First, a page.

4. The semiconductor device of claim 3, further including a second encapsulant formed over the semiconductor component.

5. The semiconductor device of claim 1, wherein the first encapsulant includes a resistivity greater than 1.0 kohm-cm.

6. The semiconductor device of claim 1, wherein the first encapsulant includes a thickness of at least 50 micrometers to vertically separate the first IPD and second IPD.

7. A semiconductor device, comprising:

a first integrated passive device (IPD) formed in a first region over the semiconductor device;
a conductive pillar extending above the first IPD;
a first encapsulant deposited over the first IPD; and
a second IPD formed over the first encapsulant opposite the first IPD.

8. The semiconductor device of claim 7, further including a semiconductor die disposed in a second region of the semiconductor device laterally offset from the first IPD.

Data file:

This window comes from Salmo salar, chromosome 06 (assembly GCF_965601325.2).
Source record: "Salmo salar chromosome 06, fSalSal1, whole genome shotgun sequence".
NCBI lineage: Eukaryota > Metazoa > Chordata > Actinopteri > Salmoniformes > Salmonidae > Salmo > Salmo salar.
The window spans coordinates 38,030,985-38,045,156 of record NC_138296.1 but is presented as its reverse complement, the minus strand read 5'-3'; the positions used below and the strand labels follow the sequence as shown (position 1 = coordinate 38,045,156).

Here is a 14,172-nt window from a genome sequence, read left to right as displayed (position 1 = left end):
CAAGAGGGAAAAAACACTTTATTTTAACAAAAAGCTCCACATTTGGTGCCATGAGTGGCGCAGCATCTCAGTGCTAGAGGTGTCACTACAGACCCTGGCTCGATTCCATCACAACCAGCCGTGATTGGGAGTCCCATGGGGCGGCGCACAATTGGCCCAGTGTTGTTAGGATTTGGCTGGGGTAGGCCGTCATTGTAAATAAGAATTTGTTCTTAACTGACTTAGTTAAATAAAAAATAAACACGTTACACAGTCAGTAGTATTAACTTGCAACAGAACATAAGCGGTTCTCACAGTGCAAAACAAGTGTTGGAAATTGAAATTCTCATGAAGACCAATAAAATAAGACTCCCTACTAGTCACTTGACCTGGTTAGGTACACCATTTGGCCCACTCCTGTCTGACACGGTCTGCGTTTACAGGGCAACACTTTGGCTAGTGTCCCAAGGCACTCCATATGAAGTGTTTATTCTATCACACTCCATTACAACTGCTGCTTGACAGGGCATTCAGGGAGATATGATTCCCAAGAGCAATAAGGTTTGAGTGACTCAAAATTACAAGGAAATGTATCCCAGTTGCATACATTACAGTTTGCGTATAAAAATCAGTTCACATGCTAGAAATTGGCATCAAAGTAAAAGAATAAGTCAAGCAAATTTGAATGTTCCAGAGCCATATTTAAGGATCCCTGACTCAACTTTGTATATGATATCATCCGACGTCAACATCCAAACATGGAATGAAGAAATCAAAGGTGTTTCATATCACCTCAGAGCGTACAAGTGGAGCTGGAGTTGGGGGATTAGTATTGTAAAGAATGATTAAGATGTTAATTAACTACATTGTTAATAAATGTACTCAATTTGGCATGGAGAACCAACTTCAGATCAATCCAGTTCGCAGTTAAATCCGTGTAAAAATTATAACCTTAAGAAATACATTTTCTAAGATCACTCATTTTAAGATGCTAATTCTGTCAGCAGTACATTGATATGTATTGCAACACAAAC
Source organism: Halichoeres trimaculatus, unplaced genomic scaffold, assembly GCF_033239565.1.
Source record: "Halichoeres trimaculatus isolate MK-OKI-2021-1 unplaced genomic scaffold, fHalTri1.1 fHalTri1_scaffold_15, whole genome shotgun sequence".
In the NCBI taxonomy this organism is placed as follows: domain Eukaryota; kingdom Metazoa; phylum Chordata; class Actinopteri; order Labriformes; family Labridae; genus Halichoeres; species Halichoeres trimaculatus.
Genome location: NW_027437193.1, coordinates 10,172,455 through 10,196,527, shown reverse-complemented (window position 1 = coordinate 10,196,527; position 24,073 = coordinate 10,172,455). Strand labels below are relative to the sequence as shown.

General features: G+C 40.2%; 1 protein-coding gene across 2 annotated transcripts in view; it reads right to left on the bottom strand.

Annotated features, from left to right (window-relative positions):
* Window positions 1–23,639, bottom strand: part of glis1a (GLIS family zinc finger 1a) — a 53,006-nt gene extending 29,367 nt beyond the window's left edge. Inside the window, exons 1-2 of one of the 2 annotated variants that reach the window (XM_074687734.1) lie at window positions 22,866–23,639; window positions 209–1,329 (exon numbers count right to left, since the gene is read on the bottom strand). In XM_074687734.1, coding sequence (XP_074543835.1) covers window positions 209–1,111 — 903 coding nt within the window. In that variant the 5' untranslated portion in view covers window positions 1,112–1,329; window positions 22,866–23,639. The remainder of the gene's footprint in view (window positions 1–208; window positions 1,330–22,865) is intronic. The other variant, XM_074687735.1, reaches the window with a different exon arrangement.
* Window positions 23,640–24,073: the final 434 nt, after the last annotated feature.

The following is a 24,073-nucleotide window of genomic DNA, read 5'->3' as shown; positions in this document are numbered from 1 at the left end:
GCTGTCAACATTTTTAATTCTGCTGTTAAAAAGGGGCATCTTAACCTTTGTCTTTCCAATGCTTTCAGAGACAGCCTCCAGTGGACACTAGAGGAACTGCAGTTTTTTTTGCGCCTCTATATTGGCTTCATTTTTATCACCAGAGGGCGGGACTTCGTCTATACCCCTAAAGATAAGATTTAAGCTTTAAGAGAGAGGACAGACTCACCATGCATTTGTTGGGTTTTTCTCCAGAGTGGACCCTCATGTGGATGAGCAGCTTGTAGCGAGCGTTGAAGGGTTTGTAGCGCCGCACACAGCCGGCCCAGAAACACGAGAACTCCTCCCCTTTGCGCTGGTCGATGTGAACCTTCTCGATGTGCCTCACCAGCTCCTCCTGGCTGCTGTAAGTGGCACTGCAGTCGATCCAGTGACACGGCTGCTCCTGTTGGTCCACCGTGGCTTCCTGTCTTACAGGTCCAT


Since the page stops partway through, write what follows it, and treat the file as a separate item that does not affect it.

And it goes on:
9. The semiconductor device of claim 7, wherein the first IPD and second IPD include a resistor, capacitor, or inductor.

10. The semiconductor device of claim 7, further including a semiconductor component disposed over a surface of the semiconductor device.

11. The semiconductor device of claim 10, further including a second encapsulant formed over the semiconductor component.

12. The semiconductor device of claim 11, further including a thermally conductive layer formed over the second encapsulant.

13. The semiconductor device of claim 7, wherein the first encapsulant includes a thickness of at least 50 micrometers to vertically separate the first IPD and second IPD.

14. A semiconductor device, comprising:

a first integrated passive device (IPD) formed in a first region over the semiconductor device;
a first encapsulant deposited over the first IPD to a thickness of at least 50 micrometers; and
a second IPD formed over the first encapsulant opposite the first IPD to reduce inter-device interference between the first IPD and second IPD.

15. The semiconductor device of claim 14, further including a conductive pillar extending above the first IPD.

16. The semiconductor device of claim 14, further including a semiconductor die disposed in a second region of the semiconductor device laterally offset from the first IPD.

17. The semiconductor device of claim 14, wherein the first IPD and second IPD include a resistor, capacitor, or inductor.